Russell King Homer born 15 July 1815 at Spafford, Onandaga, New York. "When he was about 15 years old, he and some boy friends were riding on horseback in the woods, going nowhere in particular. They saw a man coming towards them on horseback. ...When he came even with the boys, he halted and asked for directions to a place nearby. Father (Russell) answered and gave him directions. The stranger then asked, "My boy, what is your name?" Father answered, "My name is Russell Homer." The stranger then said, "My name is Joseph Smith and my boy, you will join the church that has just been organized, (April 6, 1830) and go with the saints to the Rocky Mountains and stand up and bear your testimony to the truthfulness of the everlasting gospel." Father had no idea what he was talking about, but it made a deep impression upon him and was never forgotten. He related the incident many times, and people now living (1942) have heard father bear this testimony.
In some spots in the locality where they lived, human bones were to be found strewn over the ground. It was supposed that they were the bones of Indians that had been killed in wars before the advent of white men into that part of New York. These bones which father and his playmates played with later became important to him in his conversion to Mormonism.
One of the near neighbors to the Homers in Onondaga County was the Williamson family. They had a daughter, Eliza, who was born the same year as Russell King. As their parents were friends and neighbors, these two were childhood sweethearts. When the Homers went to Crawford County, Pensylvania, the Williamsons went with them, and the families located near each other. The two children were 15 years old,(1830) and their youthfull romance continued. In the summer of 1836, Eliza returned to New York to visit with old friends and was gone some months when she sent word to her mother that she was homesick and would like to come back to Pennsylvania. Her mother reported this to the Homer family and asked Russell how he would like to go get her. He replied that he didn't know of anything he would like better if he could bring back a wife with him. Mrs. Williamson graciously responded that she did not know of anything she would like better for a Christmas present than to have him for a son-in-law. I have heard father tell of how, when he began this journey, he was as proud as a gallant knight of old setting out to rescue his lady fair and bring her back to a home of her own. Before he started, he procured some elegant clothes, a swallow-tailed coat and a fine linnen shirt with a frilled bosom, a high stove-pipe hat, knee breeches, and high top boots.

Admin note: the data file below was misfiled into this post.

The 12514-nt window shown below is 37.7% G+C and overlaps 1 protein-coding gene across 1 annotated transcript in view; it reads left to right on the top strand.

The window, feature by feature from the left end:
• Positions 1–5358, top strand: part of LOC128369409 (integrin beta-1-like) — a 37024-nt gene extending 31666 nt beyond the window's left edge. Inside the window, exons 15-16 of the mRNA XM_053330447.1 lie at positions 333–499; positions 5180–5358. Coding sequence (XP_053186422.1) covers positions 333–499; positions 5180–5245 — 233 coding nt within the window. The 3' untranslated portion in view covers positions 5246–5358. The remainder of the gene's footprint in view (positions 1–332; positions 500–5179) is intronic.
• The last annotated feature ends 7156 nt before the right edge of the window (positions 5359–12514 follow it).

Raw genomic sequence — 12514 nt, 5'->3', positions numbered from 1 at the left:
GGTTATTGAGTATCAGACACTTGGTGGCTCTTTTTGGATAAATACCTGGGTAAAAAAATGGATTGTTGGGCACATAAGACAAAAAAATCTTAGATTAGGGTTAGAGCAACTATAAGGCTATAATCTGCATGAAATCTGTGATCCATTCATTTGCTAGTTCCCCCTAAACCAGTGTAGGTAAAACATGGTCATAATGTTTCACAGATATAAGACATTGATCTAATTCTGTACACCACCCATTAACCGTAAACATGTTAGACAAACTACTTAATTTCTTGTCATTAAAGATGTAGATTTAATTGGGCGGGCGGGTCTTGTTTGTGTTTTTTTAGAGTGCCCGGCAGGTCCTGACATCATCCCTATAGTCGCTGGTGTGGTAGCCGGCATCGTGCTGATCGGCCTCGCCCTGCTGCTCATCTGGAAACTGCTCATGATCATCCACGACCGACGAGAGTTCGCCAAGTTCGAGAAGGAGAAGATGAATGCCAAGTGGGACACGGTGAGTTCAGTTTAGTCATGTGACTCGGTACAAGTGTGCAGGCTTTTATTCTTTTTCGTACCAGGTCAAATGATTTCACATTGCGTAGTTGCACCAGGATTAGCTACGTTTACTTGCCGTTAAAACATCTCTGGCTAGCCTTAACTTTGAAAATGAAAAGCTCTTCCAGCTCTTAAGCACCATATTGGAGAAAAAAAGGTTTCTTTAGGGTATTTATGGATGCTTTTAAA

They were married December 20, 1836, (21 years old) at Erie, New York, and spent the holidays honeymooning in and around that city. They rode on the first steamboat which had sailed on Lake Erie. Father spent all of his money, and had to sell his new boots to get sufficient money to complete the journey home.
Their first home was a log cabin built in the woods from logs cut from the clearing where the house stood. The furnishings were made of the same materials; these furnishings consisted mainly of a hewn table, stools, and bed. The house had a fireplace with a big iron pot and a bake oven for cooking purposes. As they had no matches, the starting of a fire was quite a job. On one ocassion, father went seven miles on foot through the woods to get a start of a fire, and carried it home in the iron pot, keeping it alive all the way by occasionally replenishing it."
Copied from "Homer Family History" by Rachael Maretta Homer Crockett